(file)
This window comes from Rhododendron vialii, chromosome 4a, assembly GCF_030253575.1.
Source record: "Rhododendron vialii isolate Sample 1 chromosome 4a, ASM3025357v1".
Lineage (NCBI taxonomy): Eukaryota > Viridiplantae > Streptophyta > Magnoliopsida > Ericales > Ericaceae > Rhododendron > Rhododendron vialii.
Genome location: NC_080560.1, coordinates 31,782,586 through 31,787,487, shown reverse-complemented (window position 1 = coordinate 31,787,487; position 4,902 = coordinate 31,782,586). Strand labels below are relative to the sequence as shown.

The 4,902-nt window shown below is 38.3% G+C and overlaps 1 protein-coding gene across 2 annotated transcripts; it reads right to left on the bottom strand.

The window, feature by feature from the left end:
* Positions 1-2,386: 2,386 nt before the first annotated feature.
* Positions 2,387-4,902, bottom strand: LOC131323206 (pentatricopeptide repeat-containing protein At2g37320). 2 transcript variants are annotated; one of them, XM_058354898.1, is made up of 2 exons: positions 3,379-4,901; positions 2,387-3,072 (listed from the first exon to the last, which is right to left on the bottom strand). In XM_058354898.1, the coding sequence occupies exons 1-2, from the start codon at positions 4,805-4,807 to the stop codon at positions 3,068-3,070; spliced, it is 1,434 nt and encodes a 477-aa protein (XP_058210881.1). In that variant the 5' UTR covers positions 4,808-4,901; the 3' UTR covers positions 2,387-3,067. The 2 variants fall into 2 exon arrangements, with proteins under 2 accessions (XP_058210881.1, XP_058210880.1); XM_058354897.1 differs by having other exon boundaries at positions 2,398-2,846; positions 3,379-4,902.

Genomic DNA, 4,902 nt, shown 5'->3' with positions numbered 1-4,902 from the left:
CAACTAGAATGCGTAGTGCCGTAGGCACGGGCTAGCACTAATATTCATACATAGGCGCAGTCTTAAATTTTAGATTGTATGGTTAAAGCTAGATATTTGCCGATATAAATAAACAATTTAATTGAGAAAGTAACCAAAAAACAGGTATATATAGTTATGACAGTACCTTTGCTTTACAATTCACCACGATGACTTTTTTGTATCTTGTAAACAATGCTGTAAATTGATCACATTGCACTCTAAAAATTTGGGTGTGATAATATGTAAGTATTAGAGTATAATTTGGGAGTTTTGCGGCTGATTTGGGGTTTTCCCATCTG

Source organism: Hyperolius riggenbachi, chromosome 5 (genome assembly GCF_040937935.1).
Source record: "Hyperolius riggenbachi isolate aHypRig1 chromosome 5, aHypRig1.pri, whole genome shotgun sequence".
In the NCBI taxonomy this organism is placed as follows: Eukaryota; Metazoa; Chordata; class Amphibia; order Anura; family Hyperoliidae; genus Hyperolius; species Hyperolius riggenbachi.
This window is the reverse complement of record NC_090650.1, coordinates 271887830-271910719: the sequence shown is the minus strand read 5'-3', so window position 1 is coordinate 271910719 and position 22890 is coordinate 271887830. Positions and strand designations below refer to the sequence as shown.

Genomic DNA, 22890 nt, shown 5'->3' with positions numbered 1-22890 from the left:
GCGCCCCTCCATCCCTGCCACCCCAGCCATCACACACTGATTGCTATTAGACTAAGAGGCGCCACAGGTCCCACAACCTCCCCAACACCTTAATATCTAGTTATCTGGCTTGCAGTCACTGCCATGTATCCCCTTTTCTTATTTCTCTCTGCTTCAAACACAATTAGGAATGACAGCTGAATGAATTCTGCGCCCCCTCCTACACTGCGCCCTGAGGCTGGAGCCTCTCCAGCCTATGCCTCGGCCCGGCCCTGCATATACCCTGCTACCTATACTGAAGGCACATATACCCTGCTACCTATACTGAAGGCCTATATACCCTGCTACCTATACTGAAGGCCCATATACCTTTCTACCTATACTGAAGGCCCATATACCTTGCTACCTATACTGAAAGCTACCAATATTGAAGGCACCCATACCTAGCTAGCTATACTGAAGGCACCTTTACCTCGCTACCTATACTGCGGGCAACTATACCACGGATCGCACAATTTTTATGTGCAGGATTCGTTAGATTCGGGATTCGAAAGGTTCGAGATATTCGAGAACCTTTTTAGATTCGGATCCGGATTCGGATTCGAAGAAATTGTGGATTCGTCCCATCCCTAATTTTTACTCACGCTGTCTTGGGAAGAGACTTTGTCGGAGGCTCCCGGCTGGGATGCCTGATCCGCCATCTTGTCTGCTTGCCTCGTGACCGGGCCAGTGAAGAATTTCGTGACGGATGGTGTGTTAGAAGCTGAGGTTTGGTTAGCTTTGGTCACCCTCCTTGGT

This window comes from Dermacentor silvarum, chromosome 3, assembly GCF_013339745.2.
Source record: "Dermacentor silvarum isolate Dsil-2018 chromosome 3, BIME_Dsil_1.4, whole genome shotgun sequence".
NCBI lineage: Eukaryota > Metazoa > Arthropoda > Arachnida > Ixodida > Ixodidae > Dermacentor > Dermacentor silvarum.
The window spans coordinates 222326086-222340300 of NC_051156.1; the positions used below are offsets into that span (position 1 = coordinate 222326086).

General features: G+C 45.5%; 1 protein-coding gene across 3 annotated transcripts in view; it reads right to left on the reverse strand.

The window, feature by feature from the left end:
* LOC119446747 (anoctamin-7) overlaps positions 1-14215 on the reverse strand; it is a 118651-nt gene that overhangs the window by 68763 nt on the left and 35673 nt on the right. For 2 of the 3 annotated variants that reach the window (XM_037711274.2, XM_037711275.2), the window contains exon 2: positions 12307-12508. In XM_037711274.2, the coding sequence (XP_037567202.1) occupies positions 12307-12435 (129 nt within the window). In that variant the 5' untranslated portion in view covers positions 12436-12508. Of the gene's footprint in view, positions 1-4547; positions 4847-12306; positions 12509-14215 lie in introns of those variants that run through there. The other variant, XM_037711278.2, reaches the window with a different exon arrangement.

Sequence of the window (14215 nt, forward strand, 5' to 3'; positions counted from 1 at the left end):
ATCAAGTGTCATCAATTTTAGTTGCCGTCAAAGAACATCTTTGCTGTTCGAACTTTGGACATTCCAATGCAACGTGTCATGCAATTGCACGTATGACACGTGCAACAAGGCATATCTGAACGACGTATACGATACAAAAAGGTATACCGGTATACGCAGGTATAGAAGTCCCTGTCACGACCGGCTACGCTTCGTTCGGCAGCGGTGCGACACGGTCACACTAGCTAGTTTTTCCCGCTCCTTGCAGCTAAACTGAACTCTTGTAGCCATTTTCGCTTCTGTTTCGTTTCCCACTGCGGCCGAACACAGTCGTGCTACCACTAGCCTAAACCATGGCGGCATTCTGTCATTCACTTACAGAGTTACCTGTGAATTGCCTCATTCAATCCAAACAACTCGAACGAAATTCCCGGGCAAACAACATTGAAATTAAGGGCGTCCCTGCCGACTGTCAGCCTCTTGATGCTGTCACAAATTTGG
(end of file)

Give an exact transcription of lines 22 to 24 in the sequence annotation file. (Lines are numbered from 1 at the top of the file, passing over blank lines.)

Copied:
The window, feature by feature from the left end:
* LOC119446747 (anoctamin-7) overlaps positions 1-14215 on the reverse strand; it is a 118651-nt gene that overhangs the window by 68763 nt on the left and 35673 nt on the right. For 2 of the 3 annotated variants that reach the window (XM_037711274.2, XM_037711275.2), the window contains exon 2: positions 12307-12508. In XM_037711274.2, the coding sequence (XP_037567202.1) occupies positions 12307-12435 (129 nt within the window). In that variant the 5' untranslated portion in view covers positions 12436-12508. Of the gene's footprint in view, positions 1-4547; positions 4847-12306; positions 12509-14215 lie in introns of those variants that run through there. The other variant, XM_037711278.2, reaches the window with a different exon arrangement.

Sequence of the window (14215 nt, forward strand, 5' to 3'; positions counted from 1 at the left end):